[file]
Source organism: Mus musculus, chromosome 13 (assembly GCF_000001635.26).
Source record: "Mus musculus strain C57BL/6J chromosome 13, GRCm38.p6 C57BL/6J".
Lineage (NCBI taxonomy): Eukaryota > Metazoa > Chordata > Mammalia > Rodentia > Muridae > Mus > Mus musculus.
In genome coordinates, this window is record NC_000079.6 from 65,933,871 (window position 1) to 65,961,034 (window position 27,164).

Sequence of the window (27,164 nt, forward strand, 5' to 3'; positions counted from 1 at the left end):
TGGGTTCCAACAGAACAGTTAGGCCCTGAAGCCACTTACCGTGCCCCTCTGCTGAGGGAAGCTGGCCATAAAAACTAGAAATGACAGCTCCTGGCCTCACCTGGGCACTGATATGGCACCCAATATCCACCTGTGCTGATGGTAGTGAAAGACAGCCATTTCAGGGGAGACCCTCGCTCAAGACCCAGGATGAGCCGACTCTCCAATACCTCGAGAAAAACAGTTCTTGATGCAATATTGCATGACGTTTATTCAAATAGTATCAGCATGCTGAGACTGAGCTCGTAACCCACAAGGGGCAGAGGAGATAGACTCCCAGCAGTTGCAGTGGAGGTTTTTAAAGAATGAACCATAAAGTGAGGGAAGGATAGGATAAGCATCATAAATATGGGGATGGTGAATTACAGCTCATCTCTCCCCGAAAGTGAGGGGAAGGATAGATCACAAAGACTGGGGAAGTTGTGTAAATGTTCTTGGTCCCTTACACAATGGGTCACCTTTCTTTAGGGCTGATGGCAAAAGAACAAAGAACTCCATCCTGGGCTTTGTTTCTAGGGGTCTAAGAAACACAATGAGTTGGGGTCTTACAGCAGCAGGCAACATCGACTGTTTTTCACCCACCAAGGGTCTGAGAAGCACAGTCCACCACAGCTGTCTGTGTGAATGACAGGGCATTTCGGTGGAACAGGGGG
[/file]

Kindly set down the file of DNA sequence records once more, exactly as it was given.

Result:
Source organism: Mus musculus, chromosome 13 (assembly GCF_000001635.26).
Source record: "Mus musculus strain C57BL/6J chromosome 13, GRCm38.p6 C57BL/6J".
Lineage (NCBI taxonomy): Eukaryota > Metazoa > Chordata > Mammalia > Rodentia > Muridae > Mus > Mus musculus.
In genome coordinates, this window is record NC_000079.6 from 65,933,871 (window position 1) to 65,961,034 (window position 27,164).

Sequence of the window (27,164 nt, forward strand, 5' to 3'; positions counted from 1 at the left end):
TGGGTTCCAACAGAACAGTTAGGCCCTGAAGCCACTTACCGTGCCCCTCTGCTGAGGGAAGCTGGCCATAAAAACTAGAAATGACAGCTCCTGGCCTCACCTGGGCACTGATATGGCACCCAATATCCACCTGTGCTGATGGTAGTGAAAGACAGCCATTTCAGGGGAGACCCTCGCTCAAGACCCAGGATGAGCCGACTCTCCAATACCTCGAGAAAAACAGTTCTTGATGCAATATTGCATGACGTTTATTCAAATAGTATCAGCATGCTGAGACTGAGCTCGTAACCCACAAGGGGCAGAGGAGATAGACTCCCAGCAGTTGCAGTGGAGGTTTTTAAAGAATGAACCATAAAGTGAGGGAAGGATAGGATAAGCATCATAAATATGGGGATGGTGAATTACAGCTCATCTCTCCCCGAAAGTGAGGGGAAGGATAGATCACAAAGACTGGGGAAGTTGTGTAAATGTTCTTGGTCCCTTACACAATGGGTCACCTTTCTTTAGGGCTGATGGCAAAAGAACAAAGAACTCCATCCTGGGCTTTGTTTCTAGGGGTCTAAGAAACACAATGAGTTGGGGTCTTACAGCAGCAGGCAACATCGACTGTTTTTCACCCACCAAGGGTCTGAGAAGCACAGTCCACCACAGCTGTCTGTGTGAATGACAGGGCATTTCGGTGGAACAGGGGG